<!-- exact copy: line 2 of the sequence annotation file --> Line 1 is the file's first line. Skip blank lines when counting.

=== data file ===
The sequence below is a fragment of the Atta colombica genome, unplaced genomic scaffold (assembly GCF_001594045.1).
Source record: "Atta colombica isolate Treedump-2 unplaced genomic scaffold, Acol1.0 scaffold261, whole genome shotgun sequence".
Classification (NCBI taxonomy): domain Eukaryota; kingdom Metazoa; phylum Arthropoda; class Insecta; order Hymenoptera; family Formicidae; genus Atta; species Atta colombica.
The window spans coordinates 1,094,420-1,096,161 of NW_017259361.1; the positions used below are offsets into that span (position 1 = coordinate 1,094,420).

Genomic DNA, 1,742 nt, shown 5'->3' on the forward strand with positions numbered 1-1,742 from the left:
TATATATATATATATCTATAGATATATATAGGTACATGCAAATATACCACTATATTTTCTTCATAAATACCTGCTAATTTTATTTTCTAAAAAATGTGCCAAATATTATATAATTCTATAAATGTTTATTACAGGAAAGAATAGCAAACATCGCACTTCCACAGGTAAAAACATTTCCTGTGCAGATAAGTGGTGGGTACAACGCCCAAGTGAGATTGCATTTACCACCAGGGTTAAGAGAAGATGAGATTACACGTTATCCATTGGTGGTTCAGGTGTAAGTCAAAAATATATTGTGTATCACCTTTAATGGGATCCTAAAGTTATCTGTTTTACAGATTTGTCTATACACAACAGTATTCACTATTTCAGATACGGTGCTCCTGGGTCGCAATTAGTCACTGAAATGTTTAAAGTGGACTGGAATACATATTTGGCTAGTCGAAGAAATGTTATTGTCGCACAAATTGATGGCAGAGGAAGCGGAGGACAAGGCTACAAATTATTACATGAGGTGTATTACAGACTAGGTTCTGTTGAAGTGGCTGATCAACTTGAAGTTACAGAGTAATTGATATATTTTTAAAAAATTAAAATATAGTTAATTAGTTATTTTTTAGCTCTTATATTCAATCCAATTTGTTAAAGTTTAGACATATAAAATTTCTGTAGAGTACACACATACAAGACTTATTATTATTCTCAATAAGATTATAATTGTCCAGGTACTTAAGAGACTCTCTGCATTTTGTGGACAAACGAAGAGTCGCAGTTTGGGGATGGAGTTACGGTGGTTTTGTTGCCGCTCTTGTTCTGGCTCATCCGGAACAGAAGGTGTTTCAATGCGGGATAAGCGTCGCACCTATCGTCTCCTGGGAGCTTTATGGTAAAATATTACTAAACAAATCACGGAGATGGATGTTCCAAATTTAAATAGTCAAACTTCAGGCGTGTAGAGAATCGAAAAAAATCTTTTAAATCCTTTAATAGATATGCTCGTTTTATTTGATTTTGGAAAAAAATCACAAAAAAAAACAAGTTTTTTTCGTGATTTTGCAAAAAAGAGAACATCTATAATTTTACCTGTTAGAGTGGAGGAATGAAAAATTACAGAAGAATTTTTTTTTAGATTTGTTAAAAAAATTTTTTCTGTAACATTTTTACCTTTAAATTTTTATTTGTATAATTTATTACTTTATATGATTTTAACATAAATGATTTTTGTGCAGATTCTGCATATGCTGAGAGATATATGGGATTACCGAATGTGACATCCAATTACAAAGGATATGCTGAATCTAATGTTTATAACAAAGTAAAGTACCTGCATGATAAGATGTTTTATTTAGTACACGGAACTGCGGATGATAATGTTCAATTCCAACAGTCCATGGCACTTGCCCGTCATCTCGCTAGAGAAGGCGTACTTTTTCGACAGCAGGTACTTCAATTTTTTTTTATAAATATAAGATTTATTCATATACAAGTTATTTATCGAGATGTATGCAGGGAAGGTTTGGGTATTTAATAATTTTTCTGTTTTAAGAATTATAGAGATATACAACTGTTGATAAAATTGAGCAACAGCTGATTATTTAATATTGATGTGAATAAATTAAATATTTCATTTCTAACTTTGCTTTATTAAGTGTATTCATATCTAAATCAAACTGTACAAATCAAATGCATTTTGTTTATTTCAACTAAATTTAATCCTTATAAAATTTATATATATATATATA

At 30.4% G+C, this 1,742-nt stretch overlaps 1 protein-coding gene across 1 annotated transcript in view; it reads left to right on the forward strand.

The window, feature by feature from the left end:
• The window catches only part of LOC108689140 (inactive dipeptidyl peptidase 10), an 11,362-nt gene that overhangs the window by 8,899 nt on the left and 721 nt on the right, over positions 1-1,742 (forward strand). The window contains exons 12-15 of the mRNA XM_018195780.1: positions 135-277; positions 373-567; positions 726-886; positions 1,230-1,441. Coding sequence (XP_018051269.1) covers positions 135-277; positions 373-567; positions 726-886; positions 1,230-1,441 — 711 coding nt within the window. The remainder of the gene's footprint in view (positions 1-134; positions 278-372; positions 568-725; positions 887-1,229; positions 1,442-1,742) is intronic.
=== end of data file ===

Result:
Source record: "Atta colombica isolate Treedump-2 unplaced genomic scaffold, Acol1.0 scaffold261, whole genome shotgun sequence".